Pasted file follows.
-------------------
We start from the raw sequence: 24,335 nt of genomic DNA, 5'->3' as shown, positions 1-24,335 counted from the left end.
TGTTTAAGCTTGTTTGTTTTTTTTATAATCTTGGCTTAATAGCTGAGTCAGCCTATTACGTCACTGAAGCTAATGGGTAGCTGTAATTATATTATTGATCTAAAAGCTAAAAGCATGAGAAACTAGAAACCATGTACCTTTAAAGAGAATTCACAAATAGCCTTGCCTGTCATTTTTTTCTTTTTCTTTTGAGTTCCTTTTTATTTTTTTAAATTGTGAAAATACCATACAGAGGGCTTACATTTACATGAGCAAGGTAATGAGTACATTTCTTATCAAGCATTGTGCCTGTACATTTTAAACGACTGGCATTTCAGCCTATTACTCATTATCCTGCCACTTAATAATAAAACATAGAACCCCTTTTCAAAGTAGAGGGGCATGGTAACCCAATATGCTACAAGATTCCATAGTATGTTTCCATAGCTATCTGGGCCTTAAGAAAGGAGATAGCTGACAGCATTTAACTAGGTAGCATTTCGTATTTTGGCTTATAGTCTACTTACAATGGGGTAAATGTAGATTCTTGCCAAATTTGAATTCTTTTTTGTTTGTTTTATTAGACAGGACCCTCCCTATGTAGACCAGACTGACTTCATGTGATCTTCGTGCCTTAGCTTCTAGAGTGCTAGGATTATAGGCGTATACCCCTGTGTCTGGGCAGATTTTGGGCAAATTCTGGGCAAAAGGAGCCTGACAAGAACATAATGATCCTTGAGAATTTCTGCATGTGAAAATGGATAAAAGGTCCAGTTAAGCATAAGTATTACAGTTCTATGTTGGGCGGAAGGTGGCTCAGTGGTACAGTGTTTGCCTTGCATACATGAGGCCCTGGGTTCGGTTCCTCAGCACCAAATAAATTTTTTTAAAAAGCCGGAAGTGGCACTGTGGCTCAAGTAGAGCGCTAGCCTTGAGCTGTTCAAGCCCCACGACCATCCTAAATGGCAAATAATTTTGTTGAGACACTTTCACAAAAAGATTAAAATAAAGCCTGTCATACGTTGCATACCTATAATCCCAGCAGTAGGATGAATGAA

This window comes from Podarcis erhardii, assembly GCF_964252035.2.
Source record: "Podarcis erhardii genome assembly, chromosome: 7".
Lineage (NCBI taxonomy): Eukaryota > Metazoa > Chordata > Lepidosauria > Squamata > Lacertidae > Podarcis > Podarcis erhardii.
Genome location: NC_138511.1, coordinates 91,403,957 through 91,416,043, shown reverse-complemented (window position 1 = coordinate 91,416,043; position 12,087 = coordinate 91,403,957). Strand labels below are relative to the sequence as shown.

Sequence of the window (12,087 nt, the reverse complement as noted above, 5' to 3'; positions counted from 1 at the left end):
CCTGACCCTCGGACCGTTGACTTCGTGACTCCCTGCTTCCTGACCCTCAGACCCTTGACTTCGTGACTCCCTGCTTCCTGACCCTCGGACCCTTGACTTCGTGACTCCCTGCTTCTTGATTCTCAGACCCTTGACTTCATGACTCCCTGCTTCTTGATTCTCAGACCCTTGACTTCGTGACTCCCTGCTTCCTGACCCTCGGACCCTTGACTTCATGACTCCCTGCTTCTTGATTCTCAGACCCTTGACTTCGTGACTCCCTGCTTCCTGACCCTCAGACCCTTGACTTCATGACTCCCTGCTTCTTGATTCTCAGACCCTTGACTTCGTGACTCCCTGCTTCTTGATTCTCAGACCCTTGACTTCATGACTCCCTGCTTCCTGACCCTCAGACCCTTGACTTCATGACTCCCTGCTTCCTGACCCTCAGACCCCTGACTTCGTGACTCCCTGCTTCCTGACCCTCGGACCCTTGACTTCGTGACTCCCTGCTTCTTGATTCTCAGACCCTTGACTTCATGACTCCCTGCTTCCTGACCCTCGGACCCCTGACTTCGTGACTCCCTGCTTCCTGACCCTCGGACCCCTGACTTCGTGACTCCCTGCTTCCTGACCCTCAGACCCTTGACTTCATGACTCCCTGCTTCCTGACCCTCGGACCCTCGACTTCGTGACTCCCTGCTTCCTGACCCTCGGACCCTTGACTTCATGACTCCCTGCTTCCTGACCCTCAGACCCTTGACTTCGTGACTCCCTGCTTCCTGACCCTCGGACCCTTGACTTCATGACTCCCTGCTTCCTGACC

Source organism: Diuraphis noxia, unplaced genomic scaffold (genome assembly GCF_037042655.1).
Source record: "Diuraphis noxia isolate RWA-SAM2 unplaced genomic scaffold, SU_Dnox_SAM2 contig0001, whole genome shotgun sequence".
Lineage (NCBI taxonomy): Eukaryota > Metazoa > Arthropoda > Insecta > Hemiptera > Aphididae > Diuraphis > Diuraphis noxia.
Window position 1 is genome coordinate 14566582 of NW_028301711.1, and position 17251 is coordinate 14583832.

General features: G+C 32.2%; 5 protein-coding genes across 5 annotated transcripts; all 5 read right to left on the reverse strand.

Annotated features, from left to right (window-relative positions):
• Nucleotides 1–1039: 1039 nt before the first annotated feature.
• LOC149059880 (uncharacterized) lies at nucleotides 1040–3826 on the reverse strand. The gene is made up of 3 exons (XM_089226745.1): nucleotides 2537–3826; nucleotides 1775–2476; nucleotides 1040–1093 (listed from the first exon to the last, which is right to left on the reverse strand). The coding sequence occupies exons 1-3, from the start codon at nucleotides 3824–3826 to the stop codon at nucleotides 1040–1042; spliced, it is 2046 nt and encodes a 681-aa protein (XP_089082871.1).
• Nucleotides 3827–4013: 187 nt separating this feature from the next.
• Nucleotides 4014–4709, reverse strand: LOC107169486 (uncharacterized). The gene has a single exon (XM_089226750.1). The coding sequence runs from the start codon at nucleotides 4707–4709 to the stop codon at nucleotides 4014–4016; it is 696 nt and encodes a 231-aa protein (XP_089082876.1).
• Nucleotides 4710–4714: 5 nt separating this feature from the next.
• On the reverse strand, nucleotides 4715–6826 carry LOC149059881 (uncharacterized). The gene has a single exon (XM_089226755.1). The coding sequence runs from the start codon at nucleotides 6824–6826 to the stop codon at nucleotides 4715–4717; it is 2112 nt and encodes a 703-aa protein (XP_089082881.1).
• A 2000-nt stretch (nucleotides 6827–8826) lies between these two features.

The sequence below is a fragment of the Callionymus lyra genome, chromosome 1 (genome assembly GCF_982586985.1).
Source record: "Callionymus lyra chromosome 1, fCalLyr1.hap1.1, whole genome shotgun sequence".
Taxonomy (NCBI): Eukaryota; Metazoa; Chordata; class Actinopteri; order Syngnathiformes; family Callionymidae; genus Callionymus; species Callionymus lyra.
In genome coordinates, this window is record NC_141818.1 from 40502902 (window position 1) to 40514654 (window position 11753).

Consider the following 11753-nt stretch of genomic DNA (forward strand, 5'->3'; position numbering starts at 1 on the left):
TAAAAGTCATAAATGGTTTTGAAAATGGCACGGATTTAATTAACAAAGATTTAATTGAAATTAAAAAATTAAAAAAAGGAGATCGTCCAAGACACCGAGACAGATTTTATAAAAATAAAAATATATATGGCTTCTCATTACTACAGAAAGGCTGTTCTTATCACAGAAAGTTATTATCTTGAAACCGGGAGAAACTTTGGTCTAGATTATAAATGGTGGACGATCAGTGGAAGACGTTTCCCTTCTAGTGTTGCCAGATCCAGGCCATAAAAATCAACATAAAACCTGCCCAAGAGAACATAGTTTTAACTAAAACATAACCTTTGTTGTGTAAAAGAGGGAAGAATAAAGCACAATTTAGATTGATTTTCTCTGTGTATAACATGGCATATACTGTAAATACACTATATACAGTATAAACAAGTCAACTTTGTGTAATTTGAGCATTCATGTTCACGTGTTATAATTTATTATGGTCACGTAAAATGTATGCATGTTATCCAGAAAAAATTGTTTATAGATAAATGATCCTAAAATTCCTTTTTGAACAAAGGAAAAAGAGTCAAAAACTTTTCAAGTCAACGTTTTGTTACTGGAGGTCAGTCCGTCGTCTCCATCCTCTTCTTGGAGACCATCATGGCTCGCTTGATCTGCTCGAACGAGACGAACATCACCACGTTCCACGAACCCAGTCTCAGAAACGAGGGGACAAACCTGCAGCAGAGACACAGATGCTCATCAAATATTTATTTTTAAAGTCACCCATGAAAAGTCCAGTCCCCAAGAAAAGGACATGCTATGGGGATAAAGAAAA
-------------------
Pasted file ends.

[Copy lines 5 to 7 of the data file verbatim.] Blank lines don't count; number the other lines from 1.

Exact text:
Lineage (NCBI taxonomy): Eukaryota > Metazoa > Chordata > Lepidosauria > Squamata > Lacertidae > Podarcis > Podarcis erhardii.
Genome location: NC_138511.1, coordinates 91,403,957 through 91,416,043, shown reverse-complemented (window position 1 = coordinate 91,416,043; position 12,087 = coordinate 91,403,957). Strand labels below are relative to the sequence as shown.

Sequence of the window (12,087 nt, the reverse complement as noted above, 5' to 3'; positions counted from 1 at the left end):